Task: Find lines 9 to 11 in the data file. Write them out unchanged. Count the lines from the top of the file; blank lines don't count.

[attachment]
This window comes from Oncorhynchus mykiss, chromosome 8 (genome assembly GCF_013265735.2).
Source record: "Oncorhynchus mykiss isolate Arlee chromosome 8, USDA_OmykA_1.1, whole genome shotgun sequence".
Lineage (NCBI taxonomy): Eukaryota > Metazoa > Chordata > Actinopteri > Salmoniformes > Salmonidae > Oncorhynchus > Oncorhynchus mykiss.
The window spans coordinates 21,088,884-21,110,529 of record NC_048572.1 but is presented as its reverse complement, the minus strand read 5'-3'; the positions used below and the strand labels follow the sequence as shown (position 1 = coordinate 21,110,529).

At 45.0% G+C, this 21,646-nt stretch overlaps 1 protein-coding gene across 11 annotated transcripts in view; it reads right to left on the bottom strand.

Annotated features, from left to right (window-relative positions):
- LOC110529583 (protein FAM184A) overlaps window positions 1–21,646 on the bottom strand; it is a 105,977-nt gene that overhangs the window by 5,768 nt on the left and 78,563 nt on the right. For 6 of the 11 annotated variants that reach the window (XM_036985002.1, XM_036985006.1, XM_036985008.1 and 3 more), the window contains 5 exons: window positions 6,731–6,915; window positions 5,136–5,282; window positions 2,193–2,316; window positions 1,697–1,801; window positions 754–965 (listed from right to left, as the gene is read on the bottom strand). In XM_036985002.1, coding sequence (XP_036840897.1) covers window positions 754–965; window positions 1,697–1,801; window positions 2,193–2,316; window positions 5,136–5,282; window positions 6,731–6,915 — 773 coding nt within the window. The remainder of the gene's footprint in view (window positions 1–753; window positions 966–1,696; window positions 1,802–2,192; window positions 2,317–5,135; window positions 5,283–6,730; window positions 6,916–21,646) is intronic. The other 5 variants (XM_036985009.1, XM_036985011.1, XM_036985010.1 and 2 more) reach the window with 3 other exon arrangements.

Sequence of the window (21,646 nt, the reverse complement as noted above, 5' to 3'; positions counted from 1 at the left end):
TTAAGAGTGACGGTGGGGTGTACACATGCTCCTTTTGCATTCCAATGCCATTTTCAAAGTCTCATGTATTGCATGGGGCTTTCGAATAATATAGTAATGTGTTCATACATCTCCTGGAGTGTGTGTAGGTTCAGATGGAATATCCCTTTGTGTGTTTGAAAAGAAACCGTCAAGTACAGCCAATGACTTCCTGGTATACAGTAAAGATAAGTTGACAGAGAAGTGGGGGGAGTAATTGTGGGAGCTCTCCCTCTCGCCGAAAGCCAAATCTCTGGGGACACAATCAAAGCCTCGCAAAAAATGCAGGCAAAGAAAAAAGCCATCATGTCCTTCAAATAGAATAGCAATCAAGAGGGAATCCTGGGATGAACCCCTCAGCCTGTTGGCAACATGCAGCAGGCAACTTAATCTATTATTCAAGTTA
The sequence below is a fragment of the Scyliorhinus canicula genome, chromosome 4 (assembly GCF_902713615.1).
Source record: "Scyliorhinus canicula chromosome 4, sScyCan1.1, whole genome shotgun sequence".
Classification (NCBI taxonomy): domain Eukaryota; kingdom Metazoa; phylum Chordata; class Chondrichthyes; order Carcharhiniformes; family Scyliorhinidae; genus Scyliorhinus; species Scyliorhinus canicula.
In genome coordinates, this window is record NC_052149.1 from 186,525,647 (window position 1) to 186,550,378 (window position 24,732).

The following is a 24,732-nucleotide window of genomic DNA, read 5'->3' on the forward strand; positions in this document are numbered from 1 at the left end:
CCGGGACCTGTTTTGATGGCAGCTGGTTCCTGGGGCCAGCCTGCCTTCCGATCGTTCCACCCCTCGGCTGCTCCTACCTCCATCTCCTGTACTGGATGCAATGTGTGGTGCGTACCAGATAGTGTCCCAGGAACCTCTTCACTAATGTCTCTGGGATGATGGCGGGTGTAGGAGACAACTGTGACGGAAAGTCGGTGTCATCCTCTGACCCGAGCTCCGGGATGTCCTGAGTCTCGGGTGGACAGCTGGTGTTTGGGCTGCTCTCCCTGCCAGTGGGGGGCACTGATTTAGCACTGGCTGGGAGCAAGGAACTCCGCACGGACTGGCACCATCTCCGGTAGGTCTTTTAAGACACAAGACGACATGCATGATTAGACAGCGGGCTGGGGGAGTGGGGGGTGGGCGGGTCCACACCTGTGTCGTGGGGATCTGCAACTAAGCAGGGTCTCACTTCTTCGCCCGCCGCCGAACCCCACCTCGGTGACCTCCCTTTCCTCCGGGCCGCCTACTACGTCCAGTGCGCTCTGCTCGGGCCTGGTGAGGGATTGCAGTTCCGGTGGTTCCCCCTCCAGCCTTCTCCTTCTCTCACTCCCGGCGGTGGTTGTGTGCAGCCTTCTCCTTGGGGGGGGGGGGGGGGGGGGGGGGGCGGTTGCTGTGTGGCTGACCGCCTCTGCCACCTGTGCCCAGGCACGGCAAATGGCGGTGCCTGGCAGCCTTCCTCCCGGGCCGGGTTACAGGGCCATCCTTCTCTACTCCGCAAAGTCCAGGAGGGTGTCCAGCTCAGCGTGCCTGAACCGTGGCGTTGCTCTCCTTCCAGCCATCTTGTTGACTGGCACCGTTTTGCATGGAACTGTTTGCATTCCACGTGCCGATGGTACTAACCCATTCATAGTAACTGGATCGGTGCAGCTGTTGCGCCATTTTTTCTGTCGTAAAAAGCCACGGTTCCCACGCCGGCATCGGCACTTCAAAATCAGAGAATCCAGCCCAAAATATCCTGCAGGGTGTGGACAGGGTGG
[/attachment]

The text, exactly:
TTAAGAGTGACGGTGGGGTGTACACATGCTCCTTTTGCATTCCAATGCCATTTTCAAAGTCTCATGTATTGCATGGGGCTTTCGAATAATATAGTAATGTGTTCATACATCTCCTGGAGTGTGTGTAGGTTCAGATGGAATATCCCTTTGTGTGTTTGAAAAGAAACCGTCAAGTACAGCCAATGACTTCCTGGTATACAGTAAAGATAAGTTGACAGAGAAGTGGGGGGAGTAATTGTGGGAGCTCTCCCTCTCGCCGAAAGCCAAATCTCTGGGGACACAATCAAAGCCTCGCAAAAAATGCAGGCAAAGAAAAAAGCCATCATGTCCTTCAAATAGAATAGCAATCAAGAGGGAATCCTGGGATGAACCCCTCAGCCTGTTGGCAACATGCAGCAGGCAACTTAATCTATTATTCAAGTTA
The sequence below is a fragment of the Scyliorhinus canicula genome, chromosome 4 (assembly GCF_902713615.1).
Source record: "Scyliorhinus canicula chromosome 4, sScyCan1.1, whole genome shotgun sequence".